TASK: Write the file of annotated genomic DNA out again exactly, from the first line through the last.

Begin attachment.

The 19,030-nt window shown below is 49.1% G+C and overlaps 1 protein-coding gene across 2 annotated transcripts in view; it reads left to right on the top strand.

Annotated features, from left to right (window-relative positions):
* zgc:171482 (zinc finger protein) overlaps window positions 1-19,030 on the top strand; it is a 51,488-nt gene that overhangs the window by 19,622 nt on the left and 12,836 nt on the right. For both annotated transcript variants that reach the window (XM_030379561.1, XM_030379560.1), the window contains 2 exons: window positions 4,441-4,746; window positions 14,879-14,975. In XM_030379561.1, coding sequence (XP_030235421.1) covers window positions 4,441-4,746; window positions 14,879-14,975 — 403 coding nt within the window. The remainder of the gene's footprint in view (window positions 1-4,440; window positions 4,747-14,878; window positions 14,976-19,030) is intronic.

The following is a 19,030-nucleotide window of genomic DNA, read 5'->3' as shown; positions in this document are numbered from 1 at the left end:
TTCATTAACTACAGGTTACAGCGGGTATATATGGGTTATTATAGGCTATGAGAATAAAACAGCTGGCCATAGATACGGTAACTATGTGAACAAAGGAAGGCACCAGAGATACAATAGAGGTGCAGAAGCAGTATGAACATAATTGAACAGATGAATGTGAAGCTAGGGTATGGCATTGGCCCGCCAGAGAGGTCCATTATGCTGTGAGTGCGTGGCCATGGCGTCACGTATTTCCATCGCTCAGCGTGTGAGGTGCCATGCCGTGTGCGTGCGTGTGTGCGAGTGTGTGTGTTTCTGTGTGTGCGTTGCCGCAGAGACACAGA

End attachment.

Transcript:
The 19,030-nt window shown below is 49.1% G+C and overlaps 1 protein-coding gene across 2 annotated transcripts in view; it reads left to right on the top strand.

Annotated features, from left to right (window-relative positions):
* zgc:171482 (zinc finger protein) overlaps window positions 1-19,030 on the top strand; it is a 51,488-nt gene that overhangs the window by 19,622 nt on the left and 12,836 nt on the right. For both annotated transcript variants that reach the window (XM_030379561.1, XM_030379560.1), the window contains 2 exons: window positions 4,441-4,746; window positions 14,879-14,975. In XM_030379561.1, coding sequence (XP_030235421.1) covers window positions 4,441-4,746; window positions 14,879-14,975 — 403 coding nt within the window. The remainder of the gene's footprint in view (window positions 1-4,440; window positions 4,747-14,878; window positions 14,976-19,030) is intronic.

The following is a 19,030-nucleotide window of genomic DNA, read 5'->3' as shown; positions in this document are numbered from 1 at the left end:
TTCATTAACTACAGGTTACAGCGGGTATATATGGGTTATTATAGGCTATGAGAATAAAACAGCTGGCCATAGATACGGTAACTATGTGAACAAAGGAAGGCACCAGAGATACAATAGAGGTGCAGAAGCAGTATGAACATAATTGAACAGATGAATGTGAAGCTAGGGTATGGCATTGGCCCGCCAGAGAGGTCCATTATGCTGTGAGTGCGTGGCCATGGCGTCACGTATTTCCATCGCTCAGCGTGTGAGGTGCCATGCCGTGTGCGTGCGTGTGTGCGAGTGTGTGTGTTTCTGTGTGTGCGTTGCCGCAGAGACACAGA